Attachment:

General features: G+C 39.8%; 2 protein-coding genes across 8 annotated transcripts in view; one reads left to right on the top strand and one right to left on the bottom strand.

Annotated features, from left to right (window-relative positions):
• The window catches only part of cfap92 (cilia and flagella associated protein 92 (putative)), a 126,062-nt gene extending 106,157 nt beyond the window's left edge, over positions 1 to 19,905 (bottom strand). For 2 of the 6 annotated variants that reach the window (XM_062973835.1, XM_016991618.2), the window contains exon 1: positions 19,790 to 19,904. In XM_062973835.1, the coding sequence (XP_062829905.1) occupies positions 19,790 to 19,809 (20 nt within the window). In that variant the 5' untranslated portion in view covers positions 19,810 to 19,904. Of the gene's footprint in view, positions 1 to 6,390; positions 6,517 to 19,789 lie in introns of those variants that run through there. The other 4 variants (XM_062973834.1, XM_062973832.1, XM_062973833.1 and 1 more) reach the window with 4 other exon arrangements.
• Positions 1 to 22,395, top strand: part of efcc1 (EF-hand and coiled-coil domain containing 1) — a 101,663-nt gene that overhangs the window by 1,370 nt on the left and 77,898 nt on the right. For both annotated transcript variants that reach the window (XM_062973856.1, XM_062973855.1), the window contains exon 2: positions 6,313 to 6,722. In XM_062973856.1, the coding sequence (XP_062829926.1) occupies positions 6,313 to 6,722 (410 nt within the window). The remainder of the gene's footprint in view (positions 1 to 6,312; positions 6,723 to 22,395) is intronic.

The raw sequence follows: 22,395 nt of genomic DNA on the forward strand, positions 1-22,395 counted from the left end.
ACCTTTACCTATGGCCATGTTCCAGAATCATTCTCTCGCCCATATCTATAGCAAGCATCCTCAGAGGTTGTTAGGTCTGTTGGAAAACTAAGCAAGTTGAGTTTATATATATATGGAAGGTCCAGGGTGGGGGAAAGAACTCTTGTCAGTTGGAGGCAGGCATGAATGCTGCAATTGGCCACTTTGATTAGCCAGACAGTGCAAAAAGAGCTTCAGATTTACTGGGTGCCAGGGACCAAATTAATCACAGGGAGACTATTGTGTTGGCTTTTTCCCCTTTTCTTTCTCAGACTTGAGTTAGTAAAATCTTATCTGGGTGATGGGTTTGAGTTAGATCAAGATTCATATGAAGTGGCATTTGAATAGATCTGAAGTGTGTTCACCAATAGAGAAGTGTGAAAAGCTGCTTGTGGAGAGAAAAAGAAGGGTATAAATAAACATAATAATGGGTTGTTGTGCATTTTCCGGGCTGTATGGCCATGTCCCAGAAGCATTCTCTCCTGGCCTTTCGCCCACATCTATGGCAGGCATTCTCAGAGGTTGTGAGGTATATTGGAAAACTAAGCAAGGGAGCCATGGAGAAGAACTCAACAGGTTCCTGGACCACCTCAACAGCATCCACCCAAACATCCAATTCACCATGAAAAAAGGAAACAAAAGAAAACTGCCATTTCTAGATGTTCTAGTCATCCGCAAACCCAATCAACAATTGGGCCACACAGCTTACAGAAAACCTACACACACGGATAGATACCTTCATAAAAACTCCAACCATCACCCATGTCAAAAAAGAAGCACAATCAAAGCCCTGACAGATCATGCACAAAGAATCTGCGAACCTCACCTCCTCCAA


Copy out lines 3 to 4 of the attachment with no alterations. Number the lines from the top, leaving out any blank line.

• The window catches only part of cfap92 (cilia and flagella associated protein 92 (putative)), a 126,062-nt gene extending 106,157 nt beyond the window's left edge, over positions 1 to 19,905 (bottom strand). For 2 of the 6 annotated variants that reach the window (XM_062973835.1, XM_016991618.2), the window contains exon 1: positions 19,790 to 19,904. In XM_062973835.1, the coding sequence (XP_062829905.1) occupies positions 19,790 to 19,809 (20 nt within the window). In that variant the 5' untranslated portion in view covers positions 19,810 to 19,904. Of the gene's footprint in view, positions 1 to 6,390; positions 6,517 to 19,789 lie in introns of those variants that run through there. The other 4 variants (XM_062973834.1, XM_062973832.1, XM_062973833.1 and 1 more) reach the window with 4 other exon arrangements.
• Positions 1 to 22,395, top strand: part of efcc1 (EF-hand and coiled-coil domain containing 1) — a 101,663-nt gene that overhangs the window by 1,370 nt on the left and 77,898 nt on the right. For both annotated transcript variants that reach the window (XM_062973856.1, XM_062973855.1), the window contains exon 2: positions 6,313 to 6,722. In XM_062973856.1, the coding sequence (XP_062829926.1) occupies positions 6,313 to 6,722 (410 nt within the window). The remainder of the gene's footprint in view (positions 1 to 6,312; positions 6,723 to 22,395) is intronic.